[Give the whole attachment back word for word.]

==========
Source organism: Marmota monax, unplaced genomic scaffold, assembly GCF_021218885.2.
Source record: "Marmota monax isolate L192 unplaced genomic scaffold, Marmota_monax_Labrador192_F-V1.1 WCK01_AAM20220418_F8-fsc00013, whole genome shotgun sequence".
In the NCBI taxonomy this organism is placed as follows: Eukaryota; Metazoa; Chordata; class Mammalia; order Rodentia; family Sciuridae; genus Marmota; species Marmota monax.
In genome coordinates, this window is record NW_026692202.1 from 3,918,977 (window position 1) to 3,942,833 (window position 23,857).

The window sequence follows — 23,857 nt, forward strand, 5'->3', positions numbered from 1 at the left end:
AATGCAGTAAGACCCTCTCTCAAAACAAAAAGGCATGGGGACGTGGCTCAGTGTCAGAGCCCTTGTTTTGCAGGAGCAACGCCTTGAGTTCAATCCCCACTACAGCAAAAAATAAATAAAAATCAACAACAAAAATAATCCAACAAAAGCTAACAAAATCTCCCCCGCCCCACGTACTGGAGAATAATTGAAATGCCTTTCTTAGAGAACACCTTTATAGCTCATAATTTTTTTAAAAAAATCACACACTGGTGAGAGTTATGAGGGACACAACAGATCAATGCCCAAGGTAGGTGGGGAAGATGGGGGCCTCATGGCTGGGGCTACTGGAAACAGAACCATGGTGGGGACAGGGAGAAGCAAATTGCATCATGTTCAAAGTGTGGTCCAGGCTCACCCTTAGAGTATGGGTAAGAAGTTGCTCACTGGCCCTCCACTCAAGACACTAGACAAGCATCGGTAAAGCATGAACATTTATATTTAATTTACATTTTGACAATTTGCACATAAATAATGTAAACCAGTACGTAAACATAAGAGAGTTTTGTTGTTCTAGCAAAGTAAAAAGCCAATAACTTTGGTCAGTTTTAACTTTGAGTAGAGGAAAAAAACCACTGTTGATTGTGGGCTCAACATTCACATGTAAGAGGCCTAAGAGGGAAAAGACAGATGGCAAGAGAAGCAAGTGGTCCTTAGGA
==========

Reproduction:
Source organism: Marmota monax, unplaced genomic scaffold, assembly GCF_021218885.2.
Source record: "Marmota monax isolate L192 unplaced genomic scaffold, Marmota_monax_Labrador192_F-V1.1 WCK01_AAM20220418_F8-fsc00013, whole genome shotgun sequence".
In the NCBI taxonomy this organism is placed as follows: Eukaryota; Metazoa; Chordata; class Mammalia; order Rodentia; family Sciuridae; genus Marmota; species Marmota monax.
In genome coordinates, this window is record NW_026692202.1 from 3,918,977 (window position 1) to 3,942,833 (window position 23,857).

The window sequence follows — 23,857 nt, forward strand, 5'->3', positions numbered from 1 at the left end:
AATGCAGTAAGACCCTCTCTCAAAACAAAAAGGCATGGGGACGTGGCTCAGTGTCAGAGCCCTTGTTTTGCAGGAGCAACGCCTTGAGTTCAATCCCCACTACAGCAAAAAATAAATAAAAATCAACAACAAAAATAATCCAACAAAAGCTAACAAAATCTCCCCCGCCCCACGTACTGGAGAATAATTGAAATGCCTTTCTTAGAGAACACCTTTATAGCTCATAATTTTTTTAAAAAAATCACACACTGGTGAGAGTTATGAGGGACACAACAGATCAATGCCCAAGGTAGGTGGGGAAGATGGGGGCCTCATGGCTGGGGCTACTGGAAACAGAACCATGGTGGGGACAGGGAGAAGCAAATTGCATCATGTTCAAAGTGTGGTCCAGGCTCACCCTTAGAGTATGGGTAAGAAGTTGCTCACTGGCCCTCCACTCAAGACACTAGACAAGCATCGGTAAAGCATGAACATTTATATTTAATTTACATTTTGACAATTTGCACATAAATAATGTAAACCAGTACGTAAACATAAGAGAGTTTTGTTGTTCTAGCAAAGTAAAAAGCCAATAACTTTGGTCAGTTTTAACTTTGAGTAGAGGAAAAAAACCACTGTTGATTGTGGGCTCAACATTCACATGTAAGAGGCCTAAGAGGGAAAAGACAGATGGCAAGAGAAGCAAGTGGTCCTTAGGA